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I am not a fan of books such as these but this book has changed it for me. I also have his other book “Picturing Time” with me and I will get to it soon. But for now, I will bask in the skill of this book and how it has managed to convert me. And you must most certainly read the foreword by him on making pictures. It is a concise piece on what photography means to him.

Upon an Old Wall Dreaming: More of My Favourite Stories and Sketches by Ruskin Bond

Upon an Old Wall Dreaming - More of My Favourite Stories and Sketches by Ruskin Bond Title: Upon an Old Wall Dreaming: More of My Favourite Stories and Sketches
Author: Ruskin Bond
Publisher: Aleph Book Company
ISBN: 978-9384067472
Genre: Anthology
Pages: 208
Source: Publisher
Rating: 5 Stars

There is no way that Ruskin Bond can ever go wrong when it comes to writing. There isn’t. I don’t say that just because I adore what he writes, but because it is true. Ruskin Bond writes with charm and grace that is very rare to find in writers today. So even if a compilation of his stories and non-fiction pieces comes out, and even though you might have read most of it before, you still reach out and read it, because it is way better than what is doing the rounds right now in the book business.

“Upon an Old Wall Dreaming” is the second anthology of Mr. Bond’s fiction and non-fiction pieces, published by Aleph Book Company. This anthology has once again some of the finest pieces, handpicked by Mr. Bond with a wonderful and most surreal introduction by him. The stories (if you haven’t read them before) will most certainly warm the cockles of your heart and make you want to live in times that were calmer, more serene and stress-free. The non-fiction pieces were my most favourite in the book, only because a life this rich just keeps you in awe and makes you want to live this way.

I love how Ruskin Bond intertwines life and fiction and also the way he writers about life endlessly. “Upon an Old Wall Dreaming” is a collection that stays and lingers on with you. It is the anthology that everyone must read to keep the child in them alive and know that there is so much of the world we still have to see and discover. I would also recommend the first anthology of Mr. Bond from Aleph titled “A Gathering of Friends” – it is just as good as this one.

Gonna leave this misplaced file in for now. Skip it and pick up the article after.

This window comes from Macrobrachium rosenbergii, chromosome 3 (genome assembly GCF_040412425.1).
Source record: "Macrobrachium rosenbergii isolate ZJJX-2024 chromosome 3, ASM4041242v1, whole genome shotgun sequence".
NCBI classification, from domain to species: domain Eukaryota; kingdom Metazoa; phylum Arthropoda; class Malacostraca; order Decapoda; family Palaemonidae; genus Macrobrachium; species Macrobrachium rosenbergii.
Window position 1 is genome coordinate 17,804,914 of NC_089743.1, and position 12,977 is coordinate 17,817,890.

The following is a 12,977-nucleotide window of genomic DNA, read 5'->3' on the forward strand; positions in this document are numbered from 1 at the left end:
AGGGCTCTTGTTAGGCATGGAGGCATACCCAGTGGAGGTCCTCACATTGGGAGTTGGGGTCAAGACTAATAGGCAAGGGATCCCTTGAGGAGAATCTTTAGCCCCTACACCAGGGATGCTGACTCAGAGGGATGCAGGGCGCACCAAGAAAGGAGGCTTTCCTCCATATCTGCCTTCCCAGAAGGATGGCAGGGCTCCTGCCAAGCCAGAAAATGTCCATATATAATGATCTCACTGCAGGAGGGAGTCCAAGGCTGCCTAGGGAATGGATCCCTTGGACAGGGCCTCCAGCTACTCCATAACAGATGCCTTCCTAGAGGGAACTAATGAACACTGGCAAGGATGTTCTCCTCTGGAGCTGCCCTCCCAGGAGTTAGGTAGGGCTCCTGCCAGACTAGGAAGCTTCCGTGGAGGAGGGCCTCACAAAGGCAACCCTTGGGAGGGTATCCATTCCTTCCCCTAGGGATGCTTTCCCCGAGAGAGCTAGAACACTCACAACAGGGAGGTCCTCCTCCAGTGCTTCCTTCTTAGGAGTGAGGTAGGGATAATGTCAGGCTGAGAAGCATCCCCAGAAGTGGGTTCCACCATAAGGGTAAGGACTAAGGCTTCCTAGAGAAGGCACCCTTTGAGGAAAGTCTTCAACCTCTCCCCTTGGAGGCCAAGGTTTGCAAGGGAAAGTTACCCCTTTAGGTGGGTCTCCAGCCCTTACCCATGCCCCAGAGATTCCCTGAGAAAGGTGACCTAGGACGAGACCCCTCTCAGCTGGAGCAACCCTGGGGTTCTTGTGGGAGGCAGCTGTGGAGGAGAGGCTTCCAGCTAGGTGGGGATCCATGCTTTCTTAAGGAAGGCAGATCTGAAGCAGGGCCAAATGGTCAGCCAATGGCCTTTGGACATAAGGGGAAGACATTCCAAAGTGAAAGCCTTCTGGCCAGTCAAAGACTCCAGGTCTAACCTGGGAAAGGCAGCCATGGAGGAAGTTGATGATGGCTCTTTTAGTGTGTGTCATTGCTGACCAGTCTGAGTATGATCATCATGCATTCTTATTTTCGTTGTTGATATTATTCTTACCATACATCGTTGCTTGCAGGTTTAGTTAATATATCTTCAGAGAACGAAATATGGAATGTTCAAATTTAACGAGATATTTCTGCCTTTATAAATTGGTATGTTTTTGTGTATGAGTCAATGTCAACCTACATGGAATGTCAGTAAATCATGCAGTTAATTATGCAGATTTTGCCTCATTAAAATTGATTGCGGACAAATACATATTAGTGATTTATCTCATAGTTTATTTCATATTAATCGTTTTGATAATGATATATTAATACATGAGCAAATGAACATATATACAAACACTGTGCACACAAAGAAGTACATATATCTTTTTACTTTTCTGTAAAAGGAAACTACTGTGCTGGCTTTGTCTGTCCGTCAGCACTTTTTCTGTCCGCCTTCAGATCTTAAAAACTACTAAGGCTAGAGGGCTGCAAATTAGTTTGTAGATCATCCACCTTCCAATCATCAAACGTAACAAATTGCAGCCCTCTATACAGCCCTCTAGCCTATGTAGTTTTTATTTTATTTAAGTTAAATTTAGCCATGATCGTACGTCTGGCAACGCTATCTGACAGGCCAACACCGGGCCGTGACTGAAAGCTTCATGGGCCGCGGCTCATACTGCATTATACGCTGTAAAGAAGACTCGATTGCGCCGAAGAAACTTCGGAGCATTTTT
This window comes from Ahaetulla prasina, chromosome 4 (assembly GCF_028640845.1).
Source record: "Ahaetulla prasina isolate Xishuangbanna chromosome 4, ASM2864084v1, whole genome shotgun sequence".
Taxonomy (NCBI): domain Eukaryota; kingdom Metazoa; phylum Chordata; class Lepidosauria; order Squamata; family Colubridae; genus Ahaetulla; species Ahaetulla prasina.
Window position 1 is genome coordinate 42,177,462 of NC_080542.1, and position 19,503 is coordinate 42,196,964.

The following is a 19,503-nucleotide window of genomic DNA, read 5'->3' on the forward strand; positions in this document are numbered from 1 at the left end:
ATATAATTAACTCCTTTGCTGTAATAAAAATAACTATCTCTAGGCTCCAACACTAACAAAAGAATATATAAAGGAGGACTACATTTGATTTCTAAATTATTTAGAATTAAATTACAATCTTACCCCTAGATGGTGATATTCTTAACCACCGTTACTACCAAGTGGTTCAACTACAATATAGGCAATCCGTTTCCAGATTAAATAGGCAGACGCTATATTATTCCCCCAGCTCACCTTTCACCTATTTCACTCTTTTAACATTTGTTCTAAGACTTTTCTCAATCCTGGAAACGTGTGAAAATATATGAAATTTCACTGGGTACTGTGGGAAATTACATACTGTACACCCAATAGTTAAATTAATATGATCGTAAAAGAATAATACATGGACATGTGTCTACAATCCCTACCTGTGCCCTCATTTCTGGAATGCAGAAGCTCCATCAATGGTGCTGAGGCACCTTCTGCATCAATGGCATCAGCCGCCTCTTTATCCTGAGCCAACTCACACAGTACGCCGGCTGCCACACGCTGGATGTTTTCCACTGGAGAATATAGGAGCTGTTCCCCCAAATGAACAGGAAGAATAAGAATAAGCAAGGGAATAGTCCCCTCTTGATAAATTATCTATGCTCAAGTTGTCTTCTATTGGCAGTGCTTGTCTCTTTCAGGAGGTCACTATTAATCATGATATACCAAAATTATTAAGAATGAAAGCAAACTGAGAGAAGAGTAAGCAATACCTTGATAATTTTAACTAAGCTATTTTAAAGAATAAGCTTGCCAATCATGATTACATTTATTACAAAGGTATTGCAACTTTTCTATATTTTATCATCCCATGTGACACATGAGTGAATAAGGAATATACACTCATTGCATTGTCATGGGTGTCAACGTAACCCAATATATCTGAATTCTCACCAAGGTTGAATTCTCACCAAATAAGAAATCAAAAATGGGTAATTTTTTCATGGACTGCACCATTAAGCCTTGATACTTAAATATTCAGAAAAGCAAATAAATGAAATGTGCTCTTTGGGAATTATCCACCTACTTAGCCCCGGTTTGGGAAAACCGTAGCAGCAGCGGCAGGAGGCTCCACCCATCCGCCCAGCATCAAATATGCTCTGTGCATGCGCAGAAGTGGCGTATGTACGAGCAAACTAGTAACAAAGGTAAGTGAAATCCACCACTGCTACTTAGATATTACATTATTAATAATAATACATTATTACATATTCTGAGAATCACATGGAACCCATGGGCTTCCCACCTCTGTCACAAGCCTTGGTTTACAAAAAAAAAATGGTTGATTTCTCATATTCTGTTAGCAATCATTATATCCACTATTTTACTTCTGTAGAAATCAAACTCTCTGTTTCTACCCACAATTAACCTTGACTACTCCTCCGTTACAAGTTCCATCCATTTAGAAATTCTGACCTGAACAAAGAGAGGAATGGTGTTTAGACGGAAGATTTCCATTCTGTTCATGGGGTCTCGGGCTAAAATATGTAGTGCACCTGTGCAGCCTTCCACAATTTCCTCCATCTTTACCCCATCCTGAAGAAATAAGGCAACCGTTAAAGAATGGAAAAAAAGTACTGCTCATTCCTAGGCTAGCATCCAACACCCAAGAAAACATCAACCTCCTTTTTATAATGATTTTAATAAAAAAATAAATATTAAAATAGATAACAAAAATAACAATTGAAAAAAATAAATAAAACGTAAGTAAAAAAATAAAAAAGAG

99: Unforgettable Fiction, Non – Fiction, Poetry & Humour by Khushwant Singh

99-unforgettable-fiction-non-fiction-poetry-humour by Khushwant Singh Title: 99 : Unforgettable Fiction, Non – Fiction, Poetry & Humour
Author: Khushwant Singh
Publisher: Aleph Book Company
ISBN: 9789383064755
Genre: Anthology
Source: Publisher
Rating: 5/5

Writers live on forever. There is this immortality which is attained when you write a book. The concept of death is then cheated on and rightly so. When Khushwant Singh passed away, there was this surge of emotions in the country and outside of the country as well. India had lost its beloved writer. I started reading Khushwant Singh when I was in school. It began with his jokes (in those days, we called them non-veg jokes). We were boys, driven by testosterone and Mr. Singh’s jokes just added onto what we were experiencing as teens. As I grew up, I realized that the man had written a lot more than just jokes. Those were just additions off-handedly thrown in for teenagers like me.

I experienced a portion of “Train to Pakistan” in the eighth grade and since then I have not stopped reading him. This according to me is one of India’s finest novels – written about the time of partition, when nothing was certain and yet all what the residents of Mano Majra wanted was peace and calm. I then moved on to his short stories, starting with “The Mark of Vishnu” and then my most favourite one, “The Portrait of a Lady” and the stories never stopped being read. His columns about the world and the way it was, clubbed with humour just had to be the thing to make me stop feeling gloomy.

And then there were other books and stories I read written by the man. And then one fine day, just like that he passed away. What he did leave behind is this body of work that speaks volumes about the man he was and the writer that we all loved. Aleph Book Company has published his body of work, parts of it, samples of it, across 99 pieces, each for the year he lived – 99 pieces of sheer joy for the reader to take in. This collection has everything in it that he ever wrote (well not whole of it but mostly covers all forms of writing) – from fiction to short stories to columns to jokes to poems and stories from his life.

“99” was published on Khushwant Singh’s birth anniversary. The book provokes thought and a whole lot of entertainment. “99” takes you to a place where you want to read more of Khushwant Singh. This book is perhaps the best tribute paid to the man who entertained us with his writing, made us relate to his characters, made us see Delhi in a different light, and also made us contemplate about death as much as he reveled in living. Read “99” if you love what Mr. Singh has written over the years. Read “99” if you want to know what he wrote and want to start off with his writing. Read “99” to see and understand what great and simple writing is all about. It is but true: Writers do live on through their writing and there is no better example than this.